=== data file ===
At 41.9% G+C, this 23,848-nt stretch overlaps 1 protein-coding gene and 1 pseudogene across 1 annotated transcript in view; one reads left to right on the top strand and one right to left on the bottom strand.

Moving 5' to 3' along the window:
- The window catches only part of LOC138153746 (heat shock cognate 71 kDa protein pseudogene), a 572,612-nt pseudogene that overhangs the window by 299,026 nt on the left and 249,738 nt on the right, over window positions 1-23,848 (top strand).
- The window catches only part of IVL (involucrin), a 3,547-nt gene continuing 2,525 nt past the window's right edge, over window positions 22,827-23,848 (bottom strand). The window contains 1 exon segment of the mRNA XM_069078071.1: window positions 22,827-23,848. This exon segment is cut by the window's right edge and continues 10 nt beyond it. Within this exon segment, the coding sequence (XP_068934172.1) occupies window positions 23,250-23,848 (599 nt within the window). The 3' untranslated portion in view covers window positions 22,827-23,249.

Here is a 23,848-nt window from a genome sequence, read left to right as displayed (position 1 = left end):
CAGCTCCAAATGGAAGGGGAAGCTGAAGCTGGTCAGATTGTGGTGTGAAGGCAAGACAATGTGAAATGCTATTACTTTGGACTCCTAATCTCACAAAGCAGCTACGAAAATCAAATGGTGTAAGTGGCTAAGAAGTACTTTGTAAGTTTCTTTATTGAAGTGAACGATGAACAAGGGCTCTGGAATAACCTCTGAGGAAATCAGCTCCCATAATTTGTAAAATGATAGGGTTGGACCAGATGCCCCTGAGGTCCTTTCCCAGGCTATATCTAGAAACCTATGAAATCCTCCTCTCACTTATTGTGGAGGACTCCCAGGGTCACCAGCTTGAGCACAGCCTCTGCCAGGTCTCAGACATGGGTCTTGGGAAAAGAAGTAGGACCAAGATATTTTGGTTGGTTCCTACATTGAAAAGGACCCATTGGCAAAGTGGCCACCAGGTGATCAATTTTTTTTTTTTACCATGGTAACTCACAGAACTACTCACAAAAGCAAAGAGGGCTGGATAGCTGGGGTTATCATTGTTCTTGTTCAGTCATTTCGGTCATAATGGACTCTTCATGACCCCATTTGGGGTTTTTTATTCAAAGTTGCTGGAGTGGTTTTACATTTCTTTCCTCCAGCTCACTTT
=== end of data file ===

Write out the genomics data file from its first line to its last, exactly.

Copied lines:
At 41.9% G+C, this 23,848-nt stretch overlaps 1 protein-coding gene and 1 pseudogene across 1 annotated transcript in view; one reads left to right on the top strand and one right to left on the bottom strand.

Moving 5' to 3' along the window:
- The window catches only part of LOC138153746 (heat shock cognate 71 kDa protein pseudogene), a 572,612-nt pseudogene that overhangs the window by 299,026 nt on the left and 249,738 nt on the right, over window positions 1-23,848 (top strand).
- The window catches only part of IVL (involucrin), a 3,547-nt gene continuing 2,525 nt past the window's right edge, over window positions 22,827-23,848 (bottom strand). The window contains 1 exon segment of the mRNA XM_069078071.1: window positions 22,827-23,848. This exon segment is cut by the window's right edge and continues 10 nt beyond it. Within this exon segment, the coding sequence (XP_068934172.1) occupies window positions 23,250-23,848 (599 nt within the window). The 3' untranslated portion in view covers window positions 22,827-23,249.

Here is a 23,848-nt window from a genome sequence, read left to right as displayed (position 1 = left end):
CAGCTCCAAATGGAAGGGGAAGCTGAAGCTGGTCAGATTGTGGTGTGAAGGCAAGACAATGTGAAATGCTATTACTTTGGACTCCTAATCTCACAAAGCAGCTACGAAAATCAAATGGTGTAAGTGGCTAAGAAGTACTTTGTAAGTTTCTTTATTGAAGTGAACGATGAACAAGGGCTCTGGAATAACCTCTGAGGAAATCAGCTCCCATAATTTGTAAAATGATAGGGTTGGACCAGATGCCCCTGAGGTCCTTTCCCAGGCTATATCTAGAAACCTATGAAATCCTCCTCTCACTTATTGTGGAGGACTCCCAGGGTCACCAGCTTGAGCACAGCCTCTGCCAGGTCTCAGACATGGGTCTTGGGAAAAGAAGTAGGACCAAGATATTTTGGTTGGTTCCTACATTGAAAAGGACCCATTGGCAAAGTGGCCACCAGGTGATCAATTTTTTTTTTTTACCATGGTAACTCACAGAACTACTCACAAAAGCAAAGAGGGCTGGATAGCTGGGGTTATCATTGTTCTTGTTCAGTCATTTCGGTCATAATGGACTCTTCATGACCCCATTTGGGGTTTTTTATTCAAAGTTGCTGGAGTGGTTTTACATTTCTTTCCTCCAGCTCACTTT